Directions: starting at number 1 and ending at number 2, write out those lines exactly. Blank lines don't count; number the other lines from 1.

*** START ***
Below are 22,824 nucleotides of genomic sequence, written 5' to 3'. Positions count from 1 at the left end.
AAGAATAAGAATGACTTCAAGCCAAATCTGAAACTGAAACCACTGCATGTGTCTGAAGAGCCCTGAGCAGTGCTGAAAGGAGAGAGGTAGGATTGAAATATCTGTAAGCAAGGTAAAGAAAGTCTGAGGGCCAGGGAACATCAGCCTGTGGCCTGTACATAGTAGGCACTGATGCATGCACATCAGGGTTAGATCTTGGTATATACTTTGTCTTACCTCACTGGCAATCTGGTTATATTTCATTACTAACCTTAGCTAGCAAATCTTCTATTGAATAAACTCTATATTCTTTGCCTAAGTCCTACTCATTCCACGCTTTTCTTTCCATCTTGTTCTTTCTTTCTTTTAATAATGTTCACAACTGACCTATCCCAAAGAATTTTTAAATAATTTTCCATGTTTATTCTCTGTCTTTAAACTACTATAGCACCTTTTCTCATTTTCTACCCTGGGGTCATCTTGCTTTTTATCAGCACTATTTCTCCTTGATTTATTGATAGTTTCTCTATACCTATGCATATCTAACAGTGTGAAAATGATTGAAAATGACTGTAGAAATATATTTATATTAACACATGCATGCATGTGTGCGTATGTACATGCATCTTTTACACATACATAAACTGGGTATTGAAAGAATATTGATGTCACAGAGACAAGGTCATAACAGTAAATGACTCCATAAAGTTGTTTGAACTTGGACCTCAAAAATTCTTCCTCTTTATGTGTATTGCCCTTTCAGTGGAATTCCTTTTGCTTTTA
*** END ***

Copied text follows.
Below are 22,824 nucleotides of genomic sequence, written 5' to 3'. Positions count from 1 at the left end.
AAGAATAAGAATGACTTCAAGCCAAATCTGAAACTGAAACCACTGCATGTGTCTGAAGAGCCCTGAGCAGTGCTGAAAGGAGAGAGGTAGGATTGAAATATCTGTAAGCAAGGTAAAGAAAGTCTGAGGGCCAGGGAACATCAGCCTGTGGCCTGTACATAGTAGGCACTGATGCATGCACATCAGGGTTAGATCTTGGTATATACTTTGTCTTACCTCACTGGCAATCTGGTTATATTTCATTACTAACCTTAGCTAGCAAATCTTCTATTGAATAAACTCTATATTCTTTGCCTAAGTCCTACTCATTCCACGCTTTTCTTTCCATCTTGTTCTTTCTTTCTTTTAATAATGTTCACAACTGACCTATCCCAAAGAATTTTTAAATAATTTTCCATGTTTATTCTCTGTCTTTAAACTACTATAGCACCTTTTCTCATTTTCTACCCTGGGGTCATCTTGCTTTTTATCAGCACTATTTCTCCTTGATTTATTGATAGTTTCTCTATACCTATGCATATCTAACAGTGTGAAAATGATTGAAAATGACTGTAGAAATATATTTATATTAACACATGCATGCATGTGTGCGTATGTACATGCATCTTTTACACATACATAAACTGGGTATTGAAAGAATATTGATGTCACAGAGACAAGGTCATAACAGTAAATGACTCCATAAAGTTGTTTGAACTTGGACCTCAAAAATTCTTCCTCTTTATGTGTATTGCCCTTTCAGTGGAATTCCTTTTGCTTTTA